A newly developed mooring system, the suction mooring, permits the mooring of vessels in wave heights to at least Hs = 8m. The principle of the mooring consists of using the hydrostatic pressure available at the keel of the vessel to press a mooring buoy onto the bottom and holding the vessel by the resulting friction. The action of the mooring buoy is similar to that of a suction cup. The pressure above the buoy is lowered and maintained by means of pumps aboard the vessel. This paper reports on model tests carried out to prove the feasibility of conducting the mooring operations in high waves. Three different configurations of the mooring buoy were tested. For two of the configurations it was found that the mooring process could be carried out safely in all wave heights tested ie up to Hs = 7.7m. The impact upon offshore operations of this capability was investigated by performing Monte Carlo simulations on a hypothetical oil field in the centre North Sea and in the northern North Sea. The suction mooring system was compared to two other high performance mooring systems. The results show that weather related oil field shut-ins are reduced an order of magnitude by application of the suction mooring compared to the other systems simulated.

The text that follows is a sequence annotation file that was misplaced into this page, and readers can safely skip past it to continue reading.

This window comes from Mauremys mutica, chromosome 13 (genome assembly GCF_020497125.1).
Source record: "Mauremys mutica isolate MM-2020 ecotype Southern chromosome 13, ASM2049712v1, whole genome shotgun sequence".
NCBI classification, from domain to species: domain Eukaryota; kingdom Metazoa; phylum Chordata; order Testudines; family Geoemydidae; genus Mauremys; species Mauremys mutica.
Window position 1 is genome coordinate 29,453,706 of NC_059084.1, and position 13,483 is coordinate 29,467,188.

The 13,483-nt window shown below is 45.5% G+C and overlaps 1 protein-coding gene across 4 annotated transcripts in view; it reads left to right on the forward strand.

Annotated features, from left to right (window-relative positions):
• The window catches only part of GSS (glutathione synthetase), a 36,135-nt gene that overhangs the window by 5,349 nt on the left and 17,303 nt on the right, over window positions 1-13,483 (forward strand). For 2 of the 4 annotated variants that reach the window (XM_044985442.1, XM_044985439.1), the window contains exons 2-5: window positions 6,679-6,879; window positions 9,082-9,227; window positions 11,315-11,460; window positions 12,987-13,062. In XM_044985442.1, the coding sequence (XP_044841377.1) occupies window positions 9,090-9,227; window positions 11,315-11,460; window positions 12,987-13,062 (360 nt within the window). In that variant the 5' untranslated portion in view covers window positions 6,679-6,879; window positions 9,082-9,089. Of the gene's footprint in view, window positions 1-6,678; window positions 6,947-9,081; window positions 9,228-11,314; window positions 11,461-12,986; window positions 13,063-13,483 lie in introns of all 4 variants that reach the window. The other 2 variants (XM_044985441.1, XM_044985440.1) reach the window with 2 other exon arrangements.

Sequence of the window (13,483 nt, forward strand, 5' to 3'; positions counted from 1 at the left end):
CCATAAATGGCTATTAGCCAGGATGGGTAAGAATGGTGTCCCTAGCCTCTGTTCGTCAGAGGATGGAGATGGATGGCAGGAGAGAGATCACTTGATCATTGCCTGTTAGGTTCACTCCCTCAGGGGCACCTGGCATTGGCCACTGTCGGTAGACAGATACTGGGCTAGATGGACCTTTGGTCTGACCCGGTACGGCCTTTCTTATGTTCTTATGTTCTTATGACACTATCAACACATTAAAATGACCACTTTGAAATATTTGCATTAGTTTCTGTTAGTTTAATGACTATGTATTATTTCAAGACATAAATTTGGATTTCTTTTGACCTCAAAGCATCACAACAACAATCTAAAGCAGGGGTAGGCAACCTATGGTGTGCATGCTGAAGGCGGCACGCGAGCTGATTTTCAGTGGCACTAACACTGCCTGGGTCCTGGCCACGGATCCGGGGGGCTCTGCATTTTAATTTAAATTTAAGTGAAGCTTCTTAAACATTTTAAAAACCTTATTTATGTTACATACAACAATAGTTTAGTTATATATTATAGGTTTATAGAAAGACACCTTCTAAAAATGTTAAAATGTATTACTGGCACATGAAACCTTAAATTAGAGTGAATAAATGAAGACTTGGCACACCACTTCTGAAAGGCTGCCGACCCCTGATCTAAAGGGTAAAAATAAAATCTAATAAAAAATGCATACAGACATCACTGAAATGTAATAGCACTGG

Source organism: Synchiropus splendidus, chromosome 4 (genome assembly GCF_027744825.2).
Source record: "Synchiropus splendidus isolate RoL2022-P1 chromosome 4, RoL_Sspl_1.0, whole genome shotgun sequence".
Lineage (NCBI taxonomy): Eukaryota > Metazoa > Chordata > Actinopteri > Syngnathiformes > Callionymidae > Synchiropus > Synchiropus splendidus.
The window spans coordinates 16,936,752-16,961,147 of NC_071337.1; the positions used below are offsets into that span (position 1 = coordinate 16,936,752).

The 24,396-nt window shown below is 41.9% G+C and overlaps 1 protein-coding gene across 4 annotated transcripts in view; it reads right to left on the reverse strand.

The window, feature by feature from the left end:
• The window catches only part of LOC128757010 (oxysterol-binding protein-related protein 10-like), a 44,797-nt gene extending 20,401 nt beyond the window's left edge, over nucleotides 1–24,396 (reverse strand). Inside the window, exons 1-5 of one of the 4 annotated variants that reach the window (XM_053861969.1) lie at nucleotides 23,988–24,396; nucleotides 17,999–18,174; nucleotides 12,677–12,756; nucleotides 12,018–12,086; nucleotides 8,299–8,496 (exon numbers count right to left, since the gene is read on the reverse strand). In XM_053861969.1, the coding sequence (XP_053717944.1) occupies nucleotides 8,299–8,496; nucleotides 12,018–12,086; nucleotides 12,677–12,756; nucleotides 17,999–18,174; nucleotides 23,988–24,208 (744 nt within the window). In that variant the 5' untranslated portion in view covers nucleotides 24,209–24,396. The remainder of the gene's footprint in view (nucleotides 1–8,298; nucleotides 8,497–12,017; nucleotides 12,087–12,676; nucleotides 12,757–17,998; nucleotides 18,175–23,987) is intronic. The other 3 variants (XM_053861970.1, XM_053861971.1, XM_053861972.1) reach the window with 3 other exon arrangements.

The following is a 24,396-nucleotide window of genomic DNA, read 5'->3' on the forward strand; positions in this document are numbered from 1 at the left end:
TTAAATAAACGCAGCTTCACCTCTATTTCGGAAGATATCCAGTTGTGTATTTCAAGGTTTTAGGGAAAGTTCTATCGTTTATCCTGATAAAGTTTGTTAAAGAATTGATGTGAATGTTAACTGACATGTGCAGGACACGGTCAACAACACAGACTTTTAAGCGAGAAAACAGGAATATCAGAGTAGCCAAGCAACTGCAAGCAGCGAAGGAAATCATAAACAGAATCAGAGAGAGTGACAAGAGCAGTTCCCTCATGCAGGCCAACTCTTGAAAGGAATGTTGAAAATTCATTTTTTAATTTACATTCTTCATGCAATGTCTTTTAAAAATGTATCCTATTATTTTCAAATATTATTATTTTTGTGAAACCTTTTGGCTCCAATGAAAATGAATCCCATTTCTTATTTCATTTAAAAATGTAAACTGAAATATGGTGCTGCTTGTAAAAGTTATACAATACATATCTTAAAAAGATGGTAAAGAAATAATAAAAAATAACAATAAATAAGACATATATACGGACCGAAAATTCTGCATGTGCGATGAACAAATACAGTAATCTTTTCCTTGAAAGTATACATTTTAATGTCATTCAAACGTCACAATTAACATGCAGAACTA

• Supplemental Notes:
    • OTC 95, 27th Annual Offshore Technology Conf; 1-4 May 1995; Houston, Tx, USA. Procs. Vol 2, p 177 [14 p, 4 ref, 7 tab, 17 ref]
  • Authors:
    • Korsgaard, J
    • Hutter, L
  • Publication Date: 1995


  • English

Subject/Index Terms

Filing Info

  • Accession Number: 00727470
  • Record Type: Publication
  • Source Agency: British Maritime Technology
  • Files: TRIS
  • Created Date: Nov 1 1996 12:00AM